Finals Success Hinges on Healthy Lifestyle

Isabel Hulkower, Columnist

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News flash, Oberlin! Finals are coming faster than you can say “December breakdown.” No matter how prepared you think you are for the impending storm of academia, this time of year is still extremely stressful, so now is a great time to engage in some necessary self-care to help ease your perilous journey toward winter break. Here are some chill practices, both basic and more obscure, for increasing focus, calming the mind and maybe even improving academic performance.

The most tried-and-true way to do your best work is to get enough sleep. Though this seems obvious, it still bears mentioning because sleep deprivation has a Pandora’s box of negative side effects. Loss of sleep impairs attention, concentration, alertness, reasoning and problem solving, plus you miss out on the memory consolidation that occurs while you doze. If you need more convincing than that to get your eight hours, I’m sure any parent would be happy to scold you about your abhorrent sleeping habits.

A second basic consideration is eating healthy. Finals season goes hand in hand with eating lots of junk food for quick energy boosts, but it’s extremely beneficial to stay on the wagon with food intake as much as possible. Start by eating a real breakfast that contains protein and fiber, and continue to eat every few hours to keep a steady flame of energy burning inside of you. Avoid sugar, which will send you on a short peak followed by a steep crash, as well as other processed foods high in sodium — they increase cortisol levels, putting further stress on your body. When you can, opt for foods full of healthy fats like avocados, walnuts and coconut oil, along with leafy greens and berries and even some dark chocolate if you’re feeling wild.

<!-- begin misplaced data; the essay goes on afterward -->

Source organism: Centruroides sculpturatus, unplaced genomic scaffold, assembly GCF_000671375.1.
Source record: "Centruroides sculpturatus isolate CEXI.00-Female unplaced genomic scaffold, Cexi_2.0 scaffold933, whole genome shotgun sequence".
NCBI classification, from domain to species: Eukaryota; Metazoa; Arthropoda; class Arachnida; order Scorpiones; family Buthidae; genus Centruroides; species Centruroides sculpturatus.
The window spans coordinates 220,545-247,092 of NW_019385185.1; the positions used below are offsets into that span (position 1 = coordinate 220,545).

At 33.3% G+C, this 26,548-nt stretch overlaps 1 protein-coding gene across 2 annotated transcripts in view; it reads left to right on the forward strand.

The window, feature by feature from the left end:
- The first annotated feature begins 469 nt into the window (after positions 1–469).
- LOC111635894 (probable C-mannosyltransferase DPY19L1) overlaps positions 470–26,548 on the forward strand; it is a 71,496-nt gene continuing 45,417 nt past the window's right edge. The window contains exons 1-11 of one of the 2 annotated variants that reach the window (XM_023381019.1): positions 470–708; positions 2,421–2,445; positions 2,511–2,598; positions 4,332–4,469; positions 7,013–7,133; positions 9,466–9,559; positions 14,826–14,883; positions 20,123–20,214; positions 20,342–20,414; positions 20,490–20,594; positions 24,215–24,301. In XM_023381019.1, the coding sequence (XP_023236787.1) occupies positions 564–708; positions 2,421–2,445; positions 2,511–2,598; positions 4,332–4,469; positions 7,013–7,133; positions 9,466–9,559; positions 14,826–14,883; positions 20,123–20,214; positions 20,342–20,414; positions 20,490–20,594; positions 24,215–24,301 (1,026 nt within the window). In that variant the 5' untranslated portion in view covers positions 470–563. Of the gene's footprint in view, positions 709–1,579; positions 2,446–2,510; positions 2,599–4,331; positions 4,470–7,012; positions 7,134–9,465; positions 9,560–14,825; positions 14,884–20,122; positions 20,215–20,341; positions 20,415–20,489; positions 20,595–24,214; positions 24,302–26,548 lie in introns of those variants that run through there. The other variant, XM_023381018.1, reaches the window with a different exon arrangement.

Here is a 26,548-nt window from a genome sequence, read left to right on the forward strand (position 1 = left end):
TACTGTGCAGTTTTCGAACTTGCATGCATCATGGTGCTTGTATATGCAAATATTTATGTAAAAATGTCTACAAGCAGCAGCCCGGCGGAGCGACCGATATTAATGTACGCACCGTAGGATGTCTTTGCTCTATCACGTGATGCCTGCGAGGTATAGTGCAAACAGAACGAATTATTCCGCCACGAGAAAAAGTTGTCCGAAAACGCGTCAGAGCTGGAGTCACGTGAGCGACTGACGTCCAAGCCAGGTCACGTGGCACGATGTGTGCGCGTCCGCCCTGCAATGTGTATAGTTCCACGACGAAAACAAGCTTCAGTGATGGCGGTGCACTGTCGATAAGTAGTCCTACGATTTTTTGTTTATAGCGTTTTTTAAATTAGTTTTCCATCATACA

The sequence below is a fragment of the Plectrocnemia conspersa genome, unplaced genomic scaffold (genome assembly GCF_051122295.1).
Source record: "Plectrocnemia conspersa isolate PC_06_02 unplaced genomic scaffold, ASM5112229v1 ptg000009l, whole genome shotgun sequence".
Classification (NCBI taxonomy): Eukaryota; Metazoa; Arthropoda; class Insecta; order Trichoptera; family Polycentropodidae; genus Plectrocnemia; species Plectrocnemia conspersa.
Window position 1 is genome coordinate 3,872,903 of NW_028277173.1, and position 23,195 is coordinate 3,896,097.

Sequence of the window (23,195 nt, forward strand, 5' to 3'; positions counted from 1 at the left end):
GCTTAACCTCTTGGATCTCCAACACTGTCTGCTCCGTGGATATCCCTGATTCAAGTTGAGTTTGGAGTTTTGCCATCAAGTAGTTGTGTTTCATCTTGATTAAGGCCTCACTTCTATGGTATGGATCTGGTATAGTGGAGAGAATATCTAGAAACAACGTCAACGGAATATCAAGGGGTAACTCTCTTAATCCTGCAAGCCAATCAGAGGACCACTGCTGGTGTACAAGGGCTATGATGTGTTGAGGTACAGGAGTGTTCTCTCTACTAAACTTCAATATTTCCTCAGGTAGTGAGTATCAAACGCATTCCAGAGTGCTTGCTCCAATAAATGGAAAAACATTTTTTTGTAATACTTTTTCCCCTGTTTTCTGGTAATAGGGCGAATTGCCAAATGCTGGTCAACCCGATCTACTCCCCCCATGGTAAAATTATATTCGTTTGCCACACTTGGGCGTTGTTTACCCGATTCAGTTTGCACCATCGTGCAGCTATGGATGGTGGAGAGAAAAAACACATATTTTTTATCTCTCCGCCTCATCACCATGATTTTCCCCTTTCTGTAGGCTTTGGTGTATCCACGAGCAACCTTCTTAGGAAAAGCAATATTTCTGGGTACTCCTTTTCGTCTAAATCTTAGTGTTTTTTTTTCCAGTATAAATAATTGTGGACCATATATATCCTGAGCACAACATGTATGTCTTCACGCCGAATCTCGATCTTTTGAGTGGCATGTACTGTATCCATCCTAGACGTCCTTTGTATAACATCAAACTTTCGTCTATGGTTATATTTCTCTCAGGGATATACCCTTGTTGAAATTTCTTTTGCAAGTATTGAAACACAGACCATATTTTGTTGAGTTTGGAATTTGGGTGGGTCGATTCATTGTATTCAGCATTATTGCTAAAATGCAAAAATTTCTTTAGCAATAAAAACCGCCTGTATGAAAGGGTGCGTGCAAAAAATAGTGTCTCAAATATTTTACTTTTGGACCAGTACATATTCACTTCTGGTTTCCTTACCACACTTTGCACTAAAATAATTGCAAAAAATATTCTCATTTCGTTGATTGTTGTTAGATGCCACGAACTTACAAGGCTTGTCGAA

Despite the inevitable fatigue of the season, getting a little exercise can actually help your mood and energy levels if you are in a pit of academic misery. Hitting the gym helps clear your mind while simultaneously acting as a stellar form of procrastination, giving you a great excuse to take a break from the glow of your computer screen. If the treadmill doesn’t speak to you, there are lots of additional options: Robert Carr Pool in Philips gym is a great choice for a little workout, and a trip to Solaluna Yoga is a special treat that feels almost like a vacation. If those are too intense, the Naked Run around Mudd might be enough to keep the blood pumping and your work output strong.

A classic last-ditch attempt to improve cognitive performance is gum chewing. There has been a great deal of conflicting research on the usefulness of gum while studying and test taking. It has been shown that gum improves performance with cognitive tasks for the first 20 minutes of chewing. However, the rhythmic action of chomping hinders the memorization of serialized lists, so the clutch time to reach for gum is while taking a test or working on a paper, not while cramming beforehand.

Another trick that might improve your experience is incorporating some ginseng into your routine. Ginseng comes in lots of varieties and forms, but for these purposes, Panax ginseng or Asian ginseng will serve you best. It’s been used medically for over 5,000 years to treat everything from immune function to high cholesterol. It has also been widely used to decrease stress and improve mental clarity, so drinking some ginseng tea is an easy and cheap way to support your cognitive performance. Ginseng is also widely known for increasing sexual arousal and treating erectile dysfunction, which might assist with yet another extremely beneficial way to de-stress for finals week. Keeping it together at the end of the semester can feel like a chore, but the end is near and you can totally handle it!